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    They had recently made a batch of cheese (camel cheese?) which they were drying on the roof.
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    We were finally able to communicate the word camel with them. The term is "temee" pronounced timay which could only make us think of the mentally handicapped character in the TV show South Park who can only yell his own name. Well, it turns out that this cat that we're trying to communicate about riding a camel has been pounding vodka so he is equally as handicapped as Timmy in South Park. We're pointing to the herd and doing charades trying to show we want to ride one of the camels. This cat hops on his chinese bike, dumps the clutch and roars off toward the herd with us in tow thinking we're going to need to pick up the pieces after he eats shit! He's LOADED and is just pinning the bike, swerving all over the place.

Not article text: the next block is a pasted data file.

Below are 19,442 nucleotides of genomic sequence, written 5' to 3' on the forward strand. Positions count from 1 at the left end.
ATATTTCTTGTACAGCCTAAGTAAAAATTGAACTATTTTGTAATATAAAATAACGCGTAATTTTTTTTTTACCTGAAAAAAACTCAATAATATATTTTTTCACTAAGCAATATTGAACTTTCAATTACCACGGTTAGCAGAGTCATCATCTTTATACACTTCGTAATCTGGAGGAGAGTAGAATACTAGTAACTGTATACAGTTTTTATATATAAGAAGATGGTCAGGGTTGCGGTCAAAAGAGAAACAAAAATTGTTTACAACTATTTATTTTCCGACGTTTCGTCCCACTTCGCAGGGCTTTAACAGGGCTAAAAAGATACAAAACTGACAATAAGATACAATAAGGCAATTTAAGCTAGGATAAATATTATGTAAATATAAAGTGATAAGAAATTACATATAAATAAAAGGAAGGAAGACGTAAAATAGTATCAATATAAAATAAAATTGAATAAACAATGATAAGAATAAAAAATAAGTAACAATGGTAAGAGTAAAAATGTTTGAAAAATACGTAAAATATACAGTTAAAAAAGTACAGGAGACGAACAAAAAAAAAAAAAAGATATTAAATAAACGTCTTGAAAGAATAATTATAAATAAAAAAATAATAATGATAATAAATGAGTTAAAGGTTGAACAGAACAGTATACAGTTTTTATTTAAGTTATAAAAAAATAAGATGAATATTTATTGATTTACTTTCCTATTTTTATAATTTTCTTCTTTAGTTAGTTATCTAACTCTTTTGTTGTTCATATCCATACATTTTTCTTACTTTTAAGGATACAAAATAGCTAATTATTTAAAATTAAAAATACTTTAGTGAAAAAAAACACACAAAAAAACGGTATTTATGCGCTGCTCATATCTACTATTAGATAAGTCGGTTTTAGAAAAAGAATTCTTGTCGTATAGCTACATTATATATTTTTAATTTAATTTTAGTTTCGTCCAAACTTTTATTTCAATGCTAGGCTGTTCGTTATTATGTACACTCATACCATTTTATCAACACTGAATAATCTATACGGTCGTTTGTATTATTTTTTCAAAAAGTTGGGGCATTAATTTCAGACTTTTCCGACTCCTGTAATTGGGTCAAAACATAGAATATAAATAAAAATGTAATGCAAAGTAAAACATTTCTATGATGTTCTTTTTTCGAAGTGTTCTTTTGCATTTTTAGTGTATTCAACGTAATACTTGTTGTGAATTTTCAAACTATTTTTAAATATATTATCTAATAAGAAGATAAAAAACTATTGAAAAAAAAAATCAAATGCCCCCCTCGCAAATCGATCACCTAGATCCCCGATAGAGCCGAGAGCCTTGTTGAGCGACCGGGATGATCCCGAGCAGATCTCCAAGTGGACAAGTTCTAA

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    As this scene unfolds some more, we start to realize he and his family have nothing to do with herding camels. He's trying to help us anyway by sneaking up and trying to grab the reigns of one of them. These animals are massive and now we're thinking he's going to get trampled and we're going to have to go back and tell the family! He actually gets a hold of one of the reigns but, THANKFULLY, the animal jerks it out of his drunken clasp. At this point we decide we gotta put an end to this and keep moving before Timmy gets hurt by a temee.
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    Just as we're leaving, Buuuuurrrrt spots a huge clue to our mystery about "camel toe". We're pretty sure it's not just a myth that the two are related.
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    We were able to navigate through all the mud holes and we arrive back in the town we were in two days ago. We stock up, boil some eggs, and draw the usual crowd of curious Mongols.